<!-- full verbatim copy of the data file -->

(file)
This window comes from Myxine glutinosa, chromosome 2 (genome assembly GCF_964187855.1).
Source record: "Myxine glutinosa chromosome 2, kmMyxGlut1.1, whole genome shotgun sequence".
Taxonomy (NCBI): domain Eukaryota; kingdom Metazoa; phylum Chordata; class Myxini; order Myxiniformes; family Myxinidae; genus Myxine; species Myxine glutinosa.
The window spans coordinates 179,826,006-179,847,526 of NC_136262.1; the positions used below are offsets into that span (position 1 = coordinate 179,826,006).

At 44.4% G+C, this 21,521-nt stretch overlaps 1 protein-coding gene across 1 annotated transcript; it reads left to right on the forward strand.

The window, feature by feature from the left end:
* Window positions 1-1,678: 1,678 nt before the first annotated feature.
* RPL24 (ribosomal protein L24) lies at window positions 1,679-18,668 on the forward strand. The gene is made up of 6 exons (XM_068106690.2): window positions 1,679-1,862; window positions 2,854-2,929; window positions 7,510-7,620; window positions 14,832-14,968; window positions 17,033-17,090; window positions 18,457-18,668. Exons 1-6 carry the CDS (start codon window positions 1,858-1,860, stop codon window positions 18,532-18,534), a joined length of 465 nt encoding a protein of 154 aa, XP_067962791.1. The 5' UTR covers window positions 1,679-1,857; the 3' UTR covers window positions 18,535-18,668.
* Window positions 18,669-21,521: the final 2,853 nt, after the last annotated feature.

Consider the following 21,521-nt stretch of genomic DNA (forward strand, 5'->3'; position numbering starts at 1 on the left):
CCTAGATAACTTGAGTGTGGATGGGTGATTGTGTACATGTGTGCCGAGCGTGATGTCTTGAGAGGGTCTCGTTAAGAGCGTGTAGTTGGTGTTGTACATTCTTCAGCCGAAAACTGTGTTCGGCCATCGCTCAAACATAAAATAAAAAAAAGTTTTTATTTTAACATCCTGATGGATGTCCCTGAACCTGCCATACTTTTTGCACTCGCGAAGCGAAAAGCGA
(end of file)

This window comes from Myxine glutinosa, chromosome 2 (genome assembly GCF_964187855.1).
Source record: "Myxine glutinosa chromosome 2, kmMyxGlut1.1, whole genome shotgun sequence".
Taxonomy (NCBI): domain Eukaryota; kingdom Metazoa; phylum Chordata; class Myxini; order Myxiniformes; family Myxinidae; genus Myxine; species Myxine glutinosa.
The window spans coordinates 179,826,006-179,847,526 of NC_136262.1; the positions used below are offsets into that span (position 1 = coordinate 179,826,006).

At 44.4% G+C, this 21,521-nt stretch overlaps 1 protein-coding gene across 1 annotated transcript; it reads left to right on the forward strand.

The window, feature by feature from the left end:
* Window positions 1-1,678: 1,678 nt before the first annotated feature.
* RPL24 (ribosomal protein L24) lies at window positions 1,679-18,668 on the forward strand. The gene is made up of 6 exons (XM_068106690.2): window positions 1,679-1,862; window positions 2,854-2,929; window positions 7,510-7,620; window positions 14,832-14,968; window positions 17,033-17,090; window positions 18,457-18,668. Exons 1-6 carry the CDS (start codon window positions 1,858-1,860, stop codon window positions 18,532-18,534), a joined length of 465 nt encoding a protein of 154 aa, XP_067962791.1. The 5' UTR covers window positions 1,679-1,857; the 3' UTR covers window positions 18,535-18,668.
* Window positions 18,669-21,521: the final 2,853 nt, after the last annotated feature.

Consider the following 21,521-nt stretch of genomic DNA (forward strand, 5'->3'; position numbering starts at 1 on the left):
CCTAGATAACTTGAGTGTGGATGGGTGATTGTGTACATGTGTGCCGAGCGTGATGTCTTGAGAGGGTCTCGTTAAGAGCGTGTAGTTGGTGTTGTACATTCTTCAGCCGAAAACTGTGTTCGGCCATCGCTCAAACATAAAATAAAAAAAAGTTTTTATTTTAACATCCTGATGGATGTCCCTGAACCTGCCATACTTTTTGCACTCGCGAAGCGAAAAGCGA